VOL. 130 | NO. 227 | Friday, November 20, 2015
Council Runoff Elections: Morgan Tops Springer, Boyd Over Anderson
By Bill Dries
With a scant 4.8 percent turnout, Memphis voters filled in the blanks at City Hall Thursday, Nov. 19, by electing four new members to the Memphis City Council and returning an appointed incumbent.
Thursday’s winners join new council members Martavius Jones and Philip Spinosa in taking office January 1, making six new faces on the 13-member council.
Jones and Spinosa were elected to the Super District council seats in the Oct. 8 city elections. There is no runoff provision in the super district races.
Incumbent council members Bill Morrison, Joe Brown, Janis Fullilove, Kemp Conrad, Reid Hedgepeth and Edmund Ford Jr. were re-elected on the Oct. 8 ballot.
The closest race Thursday was in council District 5, where Worth Morgan beat Dan Springer by 122 votes.
With all 20 precincts reporting the unofficial final totals were:
Incumbent council member Berlin Boyd easily defeated challenger Anthony Anderson in District 7 to claim a full four-year term on the council.
Boyd was appointed to the council earlier this year to fill the vacancy created when Lee Harris resigned to take a seat in the state Senate.
With all 18 precincts reporting the totals were:
Businessman and veteran Republican leader Frank Colvett easily claimed the District 2 council seat over political newcomer Rachel Knox.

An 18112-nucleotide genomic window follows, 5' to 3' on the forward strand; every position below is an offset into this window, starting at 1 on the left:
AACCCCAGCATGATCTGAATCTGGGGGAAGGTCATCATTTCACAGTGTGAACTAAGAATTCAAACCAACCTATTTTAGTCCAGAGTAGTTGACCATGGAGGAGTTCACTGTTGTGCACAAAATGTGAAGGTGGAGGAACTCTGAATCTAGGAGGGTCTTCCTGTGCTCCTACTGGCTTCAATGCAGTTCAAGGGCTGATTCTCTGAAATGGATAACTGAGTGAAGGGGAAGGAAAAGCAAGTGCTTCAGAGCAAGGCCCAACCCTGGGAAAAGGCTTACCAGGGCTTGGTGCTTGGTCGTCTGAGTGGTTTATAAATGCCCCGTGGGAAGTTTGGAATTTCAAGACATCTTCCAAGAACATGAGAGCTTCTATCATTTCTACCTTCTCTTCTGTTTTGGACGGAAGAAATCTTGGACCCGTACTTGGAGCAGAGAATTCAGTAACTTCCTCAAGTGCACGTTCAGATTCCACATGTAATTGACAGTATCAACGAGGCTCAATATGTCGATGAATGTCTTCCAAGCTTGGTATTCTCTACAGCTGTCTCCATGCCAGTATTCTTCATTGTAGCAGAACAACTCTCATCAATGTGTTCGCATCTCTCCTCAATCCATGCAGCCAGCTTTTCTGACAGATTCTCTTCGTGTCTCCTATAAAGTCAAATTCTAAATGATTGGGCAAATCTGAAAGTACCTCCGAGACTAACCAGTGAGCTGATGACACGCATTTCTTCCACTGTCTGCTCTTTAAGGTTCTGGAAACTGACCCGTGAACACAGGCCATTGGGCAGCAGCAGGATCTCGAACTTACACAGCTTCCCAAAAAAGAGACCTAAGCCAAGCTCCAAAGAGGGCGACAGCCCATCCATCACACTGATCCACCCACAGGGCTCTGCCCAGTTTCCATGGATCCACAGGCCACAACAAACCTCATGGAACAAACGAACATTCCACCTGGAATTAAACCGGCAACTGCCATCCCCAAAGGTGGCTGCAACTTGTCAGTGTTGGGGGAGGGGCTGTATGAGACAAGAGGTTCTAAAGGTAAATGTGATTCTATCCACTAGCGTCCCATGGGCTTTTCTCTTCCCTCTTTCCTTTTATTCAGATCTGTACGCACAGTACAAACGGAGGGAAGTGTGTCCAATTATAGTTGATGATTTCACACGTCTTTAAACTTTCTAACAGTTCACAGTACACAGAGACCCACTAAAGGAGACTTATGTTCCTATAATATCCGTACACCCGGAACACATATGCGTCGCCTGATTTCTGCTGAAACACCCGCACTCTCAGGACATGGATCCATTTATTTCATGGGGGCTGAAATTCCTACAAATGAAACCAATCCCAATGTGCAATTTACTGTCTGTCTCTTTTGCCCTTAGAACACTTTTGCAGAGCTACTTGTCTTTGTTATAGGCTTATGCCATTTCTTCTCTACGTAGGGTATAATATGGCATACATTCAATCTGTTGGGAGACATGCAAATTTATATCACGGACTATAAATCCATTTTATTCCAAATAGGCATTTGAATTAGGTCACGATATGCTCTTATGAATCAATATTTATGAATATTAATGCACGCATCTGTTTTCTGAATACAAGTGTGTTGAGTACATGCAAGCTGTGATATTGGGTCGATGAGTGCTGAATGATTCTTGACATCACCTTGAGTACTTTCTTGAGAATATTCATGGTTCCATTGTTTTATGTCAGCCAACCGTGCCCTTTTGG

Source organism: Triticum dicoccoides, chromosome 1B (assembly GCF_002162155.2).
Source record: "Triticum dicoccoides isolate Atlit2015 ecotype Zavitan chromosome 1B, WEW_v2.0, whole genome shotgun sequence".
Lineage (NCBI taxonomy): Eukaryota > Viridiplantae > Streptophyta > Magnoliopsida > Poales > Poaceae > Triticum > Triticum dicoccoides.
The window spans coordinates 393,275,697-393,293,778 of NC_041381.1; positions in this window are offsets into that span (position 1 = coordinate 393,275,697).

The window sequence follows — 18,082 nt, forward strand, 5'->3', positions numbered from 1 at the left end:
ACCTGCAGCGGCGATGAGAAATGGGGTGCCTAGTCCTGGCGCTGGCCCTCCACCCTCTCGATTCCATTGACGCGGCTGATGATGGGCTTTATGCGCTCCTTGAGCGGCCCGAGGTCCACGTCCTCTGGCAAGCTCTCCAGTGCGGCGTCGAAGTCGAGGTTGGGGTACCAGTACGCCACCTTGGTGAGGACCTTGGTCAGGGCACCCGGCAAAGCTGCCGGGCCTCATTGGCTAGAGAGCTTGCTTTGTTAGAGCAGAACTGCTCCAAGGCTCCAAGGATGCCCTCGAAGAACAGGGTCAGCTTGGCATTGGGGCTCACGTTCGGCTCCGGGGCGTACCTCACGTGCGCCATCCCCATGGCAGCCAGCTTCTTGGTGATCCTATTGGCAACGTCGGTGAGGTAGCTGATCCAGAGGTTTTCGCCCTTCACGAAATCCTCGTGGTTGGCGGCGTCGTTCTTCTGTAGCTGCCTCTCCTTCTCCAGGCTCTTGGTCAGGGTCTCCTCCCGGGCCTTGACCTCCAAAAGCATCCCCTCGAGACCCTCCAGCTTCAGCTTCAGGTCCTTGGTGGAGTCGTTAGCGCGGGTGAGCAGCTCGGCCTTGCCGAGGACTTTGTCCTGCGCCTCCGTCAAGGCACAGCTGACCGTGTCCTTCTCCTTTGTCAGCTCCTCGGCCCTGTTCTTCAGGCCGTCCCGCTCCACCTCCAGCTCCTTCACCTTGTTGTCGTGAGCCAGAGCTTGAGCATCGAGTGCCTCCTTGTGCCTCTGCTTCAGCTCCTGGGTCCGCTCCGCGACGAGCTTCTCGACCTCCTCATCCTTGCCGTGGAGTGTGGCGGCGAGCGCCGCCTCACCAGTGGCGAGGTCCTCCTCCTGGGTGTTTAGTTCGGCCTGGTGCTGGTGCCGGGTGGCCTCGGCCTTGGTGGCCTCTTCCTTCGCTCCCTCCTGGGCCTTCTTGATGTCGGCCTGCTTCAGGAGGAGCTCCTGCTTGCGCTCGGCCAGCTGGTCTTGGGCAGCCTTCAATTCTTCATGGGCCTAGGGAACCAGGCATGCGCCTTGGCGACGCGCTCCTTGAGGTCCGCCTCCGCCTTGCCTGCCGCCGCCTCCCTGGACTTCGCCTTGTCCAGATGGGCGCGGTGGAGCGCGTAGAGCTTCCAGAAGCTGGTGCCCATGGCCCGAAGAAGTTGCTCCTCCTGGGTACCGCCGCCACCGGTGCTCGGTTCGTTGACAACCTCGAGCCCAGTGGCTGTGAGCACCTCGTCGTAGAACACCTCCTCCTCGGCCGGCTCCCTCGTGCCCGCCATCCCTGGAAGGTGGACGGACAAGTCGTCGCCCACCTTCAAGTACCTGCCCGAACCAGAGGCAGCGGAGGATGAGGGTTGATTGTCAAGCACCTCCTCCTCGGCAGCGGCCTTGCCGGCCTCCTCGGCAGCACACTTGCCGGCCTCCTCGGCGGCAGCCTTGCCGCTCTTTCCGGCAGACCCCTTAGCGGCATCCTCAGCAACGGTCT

With all 19 precincts reporting the results were:
Former Shelby County Schools board member Patrice Robinson is the new District 3 council member, beating former Memphis Education Association president Keith Williams.
With all 17 precincts reporting the results were:
Jamita Swearengen, a longtime Democratic party activist, is the new District 4 council member, easily defeating Doris Deberry-Bradshaw.
With all 18 precincts reporting the results were:
The unofficial results are audited and become official when they are certified by the Shelby County Election Commission.
The runoff elections are the last local elections of 2015.
The runoff provision applies only to single-member council districts in which no contender got a simple majority (50 percent plus one) of the votes cast in a race on the Oct. 8 ballot.
In that case the top two candidates in the vote totals advance to a runoff election.
It is unusual to have five runoff contests in Memphis elections. Usually there are one or two.